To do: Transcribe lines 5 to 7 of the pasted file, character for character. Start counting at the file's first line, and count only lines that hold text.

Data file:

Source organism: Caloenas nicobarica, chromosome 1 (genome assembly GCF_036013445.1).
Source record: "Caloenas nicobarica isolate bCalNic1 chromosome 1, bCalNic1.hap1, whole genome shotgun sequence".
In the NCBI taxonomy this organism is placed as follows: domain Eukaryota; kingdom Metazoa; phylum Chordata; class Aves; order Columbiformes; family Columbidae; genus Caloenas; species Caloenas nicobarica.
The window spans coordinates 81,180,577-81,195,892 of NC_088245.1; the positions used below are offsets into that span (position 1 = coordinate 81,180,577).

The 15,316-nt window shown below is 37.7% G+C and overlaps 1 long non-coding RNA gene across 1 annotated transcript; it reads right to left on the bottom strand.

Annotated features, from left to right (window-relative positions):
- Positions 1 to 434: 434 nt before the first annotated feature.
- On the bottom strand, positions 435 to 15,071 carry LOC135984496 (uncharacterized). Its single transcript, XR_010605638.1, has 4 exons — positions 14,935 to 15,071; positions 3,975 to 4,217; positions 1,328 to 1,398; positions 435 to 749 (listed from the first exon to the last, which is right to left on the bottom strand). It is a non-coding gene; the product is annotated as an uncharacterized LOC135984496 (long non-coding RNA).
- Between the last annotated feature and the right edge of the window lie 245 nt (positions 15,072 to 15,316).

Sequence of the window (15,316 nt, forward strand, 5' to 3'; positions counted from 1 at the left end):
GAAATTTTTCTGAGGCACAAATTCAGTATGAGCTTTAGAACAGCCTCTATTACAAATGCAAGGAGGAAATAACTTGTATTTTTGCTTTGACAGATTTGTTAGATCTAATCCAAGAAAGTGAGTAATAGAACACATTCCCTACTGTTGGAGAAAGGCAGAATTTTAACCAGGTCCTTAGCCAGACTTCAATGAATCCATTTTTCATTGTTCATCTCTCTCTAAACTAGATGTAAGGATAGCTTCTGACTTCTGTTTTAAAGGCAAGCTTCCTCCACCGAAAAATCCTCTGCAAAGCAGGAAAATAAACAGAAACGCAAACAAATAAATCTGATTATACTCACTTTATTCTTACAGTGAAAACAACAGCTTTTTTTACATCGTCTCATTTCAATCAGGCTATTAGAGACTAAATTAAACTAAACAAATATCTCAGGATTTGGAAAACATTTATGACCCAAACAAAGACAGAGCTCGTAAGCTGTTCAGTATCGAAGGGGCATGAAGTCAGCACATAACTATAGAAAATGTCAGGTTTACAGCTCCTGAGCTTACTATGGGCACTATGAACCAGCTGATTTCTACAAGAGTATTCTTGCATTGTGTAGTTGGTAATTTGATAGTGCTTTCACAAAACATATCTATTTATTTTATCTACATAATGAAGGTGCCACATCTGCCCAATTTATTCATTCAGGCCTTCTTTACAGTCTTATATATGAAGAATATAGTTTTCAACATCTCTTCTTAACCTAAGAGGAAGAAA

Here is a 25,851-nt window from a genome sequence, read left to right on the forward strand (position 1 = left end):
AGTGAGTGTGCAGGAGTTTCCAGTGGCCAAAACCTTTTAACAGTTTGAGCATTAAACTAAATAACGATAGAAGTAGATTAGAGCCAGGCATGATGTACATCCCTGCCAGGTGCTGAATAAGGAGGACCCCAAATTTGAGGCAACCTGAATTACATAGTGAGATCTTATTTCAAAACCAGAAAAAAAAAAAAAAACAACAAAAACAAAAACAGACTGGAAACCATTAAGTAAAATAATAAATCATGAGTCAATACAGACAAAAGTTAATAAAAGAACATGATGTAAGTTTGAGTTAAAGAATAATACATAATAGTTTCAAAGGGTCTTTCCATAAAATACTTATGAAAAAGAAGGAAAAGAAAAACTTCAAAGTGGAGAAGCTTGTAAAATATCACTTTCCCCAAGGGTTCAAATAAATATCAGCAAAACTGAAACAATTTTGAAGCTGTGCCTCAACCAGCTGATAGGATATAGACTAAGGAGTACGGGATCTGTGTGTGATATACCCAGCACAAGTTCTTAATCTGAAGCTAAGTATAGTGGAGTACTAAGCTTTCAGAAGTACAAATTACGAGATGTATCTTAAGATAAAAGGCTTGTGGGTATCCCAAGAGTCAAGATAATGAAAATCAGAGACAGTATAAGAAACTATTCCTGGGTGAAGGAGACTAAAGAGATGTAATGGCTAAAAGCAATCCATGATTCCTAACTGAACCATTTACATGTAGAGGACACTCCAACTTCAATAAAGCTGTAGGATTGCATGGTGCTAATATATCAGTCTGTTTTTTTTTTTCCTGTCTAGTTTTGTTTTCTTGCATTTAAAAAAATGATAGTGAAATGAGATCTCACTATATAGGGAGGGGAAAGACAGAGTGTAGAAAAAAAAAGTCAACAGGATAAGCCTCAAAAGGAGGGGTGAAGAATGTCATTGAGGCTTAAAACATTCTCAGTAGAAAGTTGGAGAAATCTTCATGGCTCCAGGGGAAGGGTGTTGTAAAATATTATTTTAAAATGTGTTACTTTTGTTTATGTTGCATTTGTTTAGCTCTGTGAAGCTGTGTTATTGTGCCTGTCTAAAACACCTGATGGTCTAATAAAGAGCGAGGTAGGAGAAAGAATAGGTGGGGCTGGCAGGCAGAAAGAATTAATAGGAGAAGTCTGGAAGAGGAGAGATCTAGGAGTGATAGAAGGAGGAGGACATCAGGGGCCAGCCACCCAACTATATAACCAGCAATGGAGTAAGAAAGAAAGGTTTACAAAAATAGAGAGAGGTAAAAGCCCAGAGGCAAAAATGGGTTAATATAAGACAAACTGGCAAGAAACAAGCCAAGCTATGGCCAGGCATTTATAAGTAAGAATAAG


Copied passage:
The 15,316-nt window shown below is 37.7% G+C and overlaps 1 long non-coding RNA gene across 1 annotated transcript; it reads right to left on the bottom strand.

Annotated features, from left to right (window-relative positions):
- Positions 1 to 434: 434 nt before the first annotated feature.